In 1979, UConn was one of the seven founding schools of the Big East Conference…


    March 24, 2008 at 9:50 am

  7. des-
    Thanks… from that article:

    The controversy ensued when UCONN scheduled a makeshift travel team called the Beltway Ballers. The Ballers took a 102-44 pounding, but the center of controversy swirled around McDonald’s All-American Rudy Gay’s recruitment. Gay’s AAU team was sponsored by the same group that owned the Ballers.

    The Baltimore club team received $25,000 just for showing up in Storrs. Maryland Head Coach Gary Williams, who was also recruiting Gay, turned down a chance to play the Ballers. Williams was quick to imply that the game was scheduled to secure Gay’s commitment to the Huskies.

    The Terp’s coach was quoted as saying, “we could’ve scheduled an AAU team and given them $25,000 dollars like some schools I know.”

    Though UCONN was guilty of no wrongdoing (according to the rules), the riff between Calhoun and Williams became public.

    Plus… I was in Minneapolis when the recruiting of El-Amin happened. I actually knew a family that had a city H.S. all-star hoops player for a son (I coached his younger brother in tennis). They lived a few blocks from El-Amin’s parents’ home and I coached the younger brother at a school’s tennis courts which happened to be 200 yards from the El-Amin home.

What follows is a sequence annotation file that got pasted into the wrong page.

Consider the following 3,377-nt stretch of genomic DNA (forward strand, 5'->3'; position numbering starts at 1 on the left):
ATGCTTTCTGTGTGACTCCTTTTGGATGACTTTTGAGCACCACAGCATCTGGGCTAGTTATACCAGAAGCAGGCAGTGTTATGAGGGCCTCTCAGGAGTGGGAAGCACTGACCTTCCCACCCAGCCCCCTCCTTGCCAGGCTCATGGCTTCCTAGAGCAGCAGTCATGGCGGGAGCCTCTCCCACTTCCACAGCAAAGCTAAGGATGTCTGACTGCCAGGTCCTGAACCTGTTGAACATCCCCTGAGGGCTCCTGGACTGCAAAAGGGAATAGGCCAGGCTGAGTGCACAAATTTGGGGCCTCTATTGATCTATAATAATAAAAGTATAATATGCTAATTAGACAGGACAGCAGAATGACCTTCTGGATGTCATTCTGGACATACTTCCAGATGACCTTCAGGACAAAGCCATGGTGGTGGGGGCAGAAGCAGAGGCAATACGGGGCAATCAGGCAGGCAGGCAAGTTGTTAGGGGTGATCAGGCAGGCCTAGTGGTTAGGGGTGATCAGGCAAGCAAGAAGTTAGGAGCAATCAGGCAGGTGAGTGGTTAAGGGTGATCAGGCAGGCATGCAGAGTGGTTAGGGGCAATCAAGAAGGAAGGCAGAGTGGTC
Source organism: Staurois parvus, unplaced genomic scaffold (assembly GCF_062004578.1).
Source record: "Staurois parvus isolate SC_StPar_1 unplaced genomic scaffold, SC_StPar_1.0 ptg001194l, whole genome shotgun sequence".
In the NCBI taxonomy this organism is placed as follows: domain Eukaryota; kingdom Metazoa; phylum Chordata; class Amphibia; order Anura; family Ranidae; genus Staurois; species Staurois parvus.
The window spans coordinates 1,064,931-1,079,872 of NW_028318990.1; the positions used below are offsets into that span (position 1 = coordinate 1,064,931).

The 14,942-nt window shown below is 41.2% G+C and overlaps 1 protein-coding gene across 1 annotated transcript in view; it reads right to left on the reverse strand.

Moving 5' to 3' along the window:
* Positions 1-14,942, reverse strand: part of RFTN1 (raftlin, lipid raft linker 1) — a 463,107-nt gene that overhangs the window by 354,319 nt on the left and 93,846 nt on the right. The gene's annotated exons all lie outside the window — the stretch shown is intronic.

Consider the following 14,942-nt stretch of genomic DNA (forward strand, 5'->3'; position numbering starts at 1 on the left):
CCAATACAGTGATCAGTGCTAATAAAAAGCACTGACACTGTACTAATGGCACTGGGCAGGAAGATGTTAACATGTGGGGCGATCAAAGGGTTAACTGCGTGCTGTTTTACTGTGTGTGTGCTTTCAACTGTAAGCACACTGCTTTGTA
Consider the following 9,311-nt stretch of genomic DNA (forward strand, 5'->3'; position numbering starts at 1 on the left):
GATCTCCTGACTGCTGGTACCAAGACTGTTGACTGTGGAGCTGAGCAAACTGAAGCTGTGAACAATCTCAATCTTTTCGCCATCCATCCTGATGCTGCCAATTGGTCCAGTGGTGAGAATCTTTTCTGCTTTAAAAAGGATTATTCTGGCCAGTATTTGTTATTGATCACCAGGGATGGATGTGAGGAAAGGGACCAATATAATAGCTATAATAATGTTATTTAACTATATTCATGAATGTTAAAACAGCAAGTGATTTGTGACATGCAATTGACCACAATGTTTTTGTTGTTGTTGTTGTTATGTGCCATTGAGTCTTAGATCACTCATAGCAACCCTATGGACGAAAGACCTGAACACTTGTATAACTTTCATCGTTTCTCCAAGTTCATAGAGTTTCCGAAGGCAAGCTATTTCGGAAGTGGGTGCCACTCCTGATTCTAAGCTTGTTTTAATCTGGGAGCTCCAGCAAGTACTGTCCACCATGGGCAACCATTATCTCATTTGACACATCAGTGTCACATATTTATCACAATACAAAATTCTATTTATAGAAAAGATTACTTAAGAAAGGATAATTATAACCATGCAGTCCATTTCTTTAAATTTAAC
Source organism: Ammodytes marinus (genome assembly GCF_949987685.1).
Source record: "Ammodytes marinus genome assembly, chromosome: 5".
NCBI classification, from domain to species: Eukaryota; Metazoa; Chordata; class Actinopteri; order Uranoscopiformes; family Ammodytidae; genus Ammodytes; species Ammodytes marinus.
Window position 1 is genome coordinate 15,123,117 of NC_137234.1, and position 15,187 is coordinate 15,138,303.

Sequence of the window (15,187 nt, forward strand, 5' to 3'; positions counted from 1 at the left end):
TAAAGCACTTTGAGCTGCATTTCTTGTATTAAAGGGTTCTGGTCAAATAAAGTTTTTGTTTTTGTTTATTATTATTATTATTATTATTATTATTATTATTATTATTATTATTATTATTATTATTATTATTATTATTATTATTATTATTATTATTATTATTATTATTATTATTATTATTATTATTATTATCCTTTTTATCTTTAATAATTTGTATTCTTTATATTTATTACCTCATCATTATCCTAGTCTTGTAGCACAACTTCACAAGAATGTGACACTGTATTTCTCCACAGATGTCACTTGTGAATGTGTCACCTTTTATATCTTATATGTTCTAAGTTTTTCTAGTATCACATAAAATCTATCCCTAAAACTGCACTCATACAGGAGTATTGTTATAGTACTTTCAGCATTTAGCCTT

If I remember correctly, the El-Amins went so far as to have an apartment built, attached to their home for their son, daughter-in-law and child…. then he “changed his mind” and went to UConn. I talked with a lot of people and players who knew the fam and Khalid. There was much more to the story. Some of the info was unsubstantiated, some of it was obvious, but needs to be further sourced, etc…..


    March 24, 2008 at 9:58 am

  8. I don’t blame Summitt. Auriemma has been talking trash on the low for years, and looks like she’s just tired of it. There’s something about a male coach in women’s basektball trash talking a the premier female coach that feels greasy to me. Maybe I’m just old school like that.

    Something about Geno that makes me cringe. ‘Phony’ might be too strong a word, but Geno seems to have a little ‘car salesmen’ in him. Just a little, as my granny would say, ‘too slick’ for my taste. I get the same vibe from Bruce Pearl sometimes, too.

    Sweet Jones

    March 24, 2008 at 10:58 pm